Last week XTC were literally only half the band they used to be, in terms of personnel at any rate, when bassist, vocalist and songwriter Colin Moulding and drummer Terry Chambers, together with a polished ensemble of musicians, performed a week of gigs at Swindon Arts Centre as TC&I.
But put it this way, two of the members of XTC on stage is like two of The Beatles (in this case MaCartney and Starr) doing a gig in a shed. You quite simply have to be there if the opportunity arises.
OK, so there was no appearance from XTC’s other songwriter and guitarist Andy Partridge, for understandable reasons after suffering a breakdown on stage in 1982. And there was no Dave Gregory, whose guitar interplay with Partridge was a hallmark of the band.
However, just to get Colin and Terry onstage for the first time for decades is a feat of mega proportions.
XTC were the clever clogs’ choice back in the day. They had a seemingly endless supply of hugely enjoyable tunes, complete with whistling solos and lyrics that were deeper than a fracking site in Lancashire.
Being hip and groovy I of course loved them to pieces. But I never saw them live. Lots of nearlies but never live. This was going to be a colossal love in.
Despite the efforts of a local hostelry to poison us with some overpriced food beforehand we entered the venue with uncontained excitement. It was like being 16 again.
Historic and triumphant return to the stage
Swindon Arts Centre is the opposite of the Tardis. It is smaller on the inside than on the outside and holds just two hundred people. Unimaginative reviewers would call it intimate. It is intimate.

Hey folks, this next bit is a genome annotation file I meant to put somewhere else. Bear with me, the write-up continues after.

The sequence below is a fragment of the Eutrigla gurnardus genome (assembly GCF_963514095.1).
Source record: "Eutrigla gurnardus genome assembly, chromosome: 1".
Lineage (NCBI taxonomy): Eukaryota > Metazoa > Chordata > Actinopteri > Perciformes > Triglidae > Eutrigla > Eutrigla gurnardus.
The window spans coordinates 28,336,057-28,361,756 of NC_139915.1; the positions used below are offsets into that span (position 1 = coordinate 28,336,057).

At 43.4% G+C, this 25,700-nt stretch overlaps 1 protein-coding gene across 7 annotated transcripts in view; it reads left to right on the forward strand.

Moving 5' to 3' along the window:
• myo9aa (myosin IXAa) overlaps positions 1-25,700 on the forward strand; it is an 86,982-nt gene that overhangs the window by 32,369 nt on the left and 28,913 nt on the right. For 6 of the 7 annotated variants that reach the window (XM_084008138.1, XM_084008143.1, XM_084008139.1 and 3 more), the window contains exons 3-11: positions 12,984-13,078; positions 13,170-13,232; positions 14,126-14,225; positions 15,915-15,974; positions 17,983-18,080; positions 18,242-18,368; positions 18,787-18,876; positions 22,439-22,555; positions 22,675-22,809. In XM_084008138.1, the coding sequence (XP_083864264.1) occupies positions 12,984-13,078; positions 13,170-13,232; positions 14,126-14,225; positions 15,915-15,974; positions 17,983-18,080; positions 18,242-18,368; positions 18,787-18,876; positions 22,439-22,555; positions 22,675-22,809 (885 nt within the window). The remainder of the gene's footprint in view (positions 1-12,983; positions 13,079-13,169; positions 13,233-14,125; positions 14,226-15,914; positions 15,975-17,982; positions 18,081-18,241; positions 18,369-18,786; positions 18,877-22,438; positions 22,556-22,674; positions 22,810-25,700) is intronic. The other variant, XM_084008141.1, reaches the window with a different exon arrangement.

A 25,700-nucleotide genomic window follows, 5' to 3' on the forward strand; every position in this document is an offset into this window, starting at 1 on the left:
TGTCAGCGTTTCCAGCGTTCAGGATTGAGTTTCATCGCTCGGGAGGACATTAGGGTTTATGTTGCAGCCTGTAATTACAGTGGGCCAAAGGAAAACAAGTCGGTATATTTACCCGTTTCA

As for the show the words historic and triumph are most apt.
Some careful thought had been put into the structuring of the show. They could have just torn into 24 big hits. But no, they chose to ramp up the excitement slowly and inexorably toward the big hitters.
They came onto what sounded like the intro to Bungalow, then tentatively but increasingly confidently, picked up the pace to hit Drums and Wires (1979)’s Ten Feet Tall, via early forays into lesser known works such as Say It, from the Apple Venus (1999) era and Day in Day Out, also from Drums and Wires.
They do a TC&I track called Scatter Me. It’s a great song in show that was almost stolen by Wonderland, from Mummer (1983), which was absolutely exquisite. A perfect rendering of a perfect song.
Grass, from Skylarking (1986) was magnificent. The crowd were now getting a bit frisky and the usherettes (or torch ladies as they are affectionately known in the TC&I Facebook group) were having their work cut out stopping people taking photos and daring to dance.
One of my favourite XTC albums is Nonsuch, It was great to hear War Dance (sadly always relevant) and the sublime Smartest Monkey from this oft overlooked album. Colin also sang Bungalow from this album, which drew loud cheers as he proved he still has the voice.
From then on it was a deliriously genteel trip down memory lane.
What’s that coming over the hill? Hits. Lots of them in quick succession. Ball and Chain, Generals and Majors ( I defy you not to whistle), Making Plans for Nigel (he’s still working for British steel, the Partridge penned Statue of Liberty and finally Life Begins at the Hop.
As the lights come up I have rarely seen so many beaming faces. The utter joy experienced by everyone was almost tangible.
This is pop, and we love it to bits.
Words by John Haylock, pictures (taken before stopped by torch ladies) by Arthur Hughes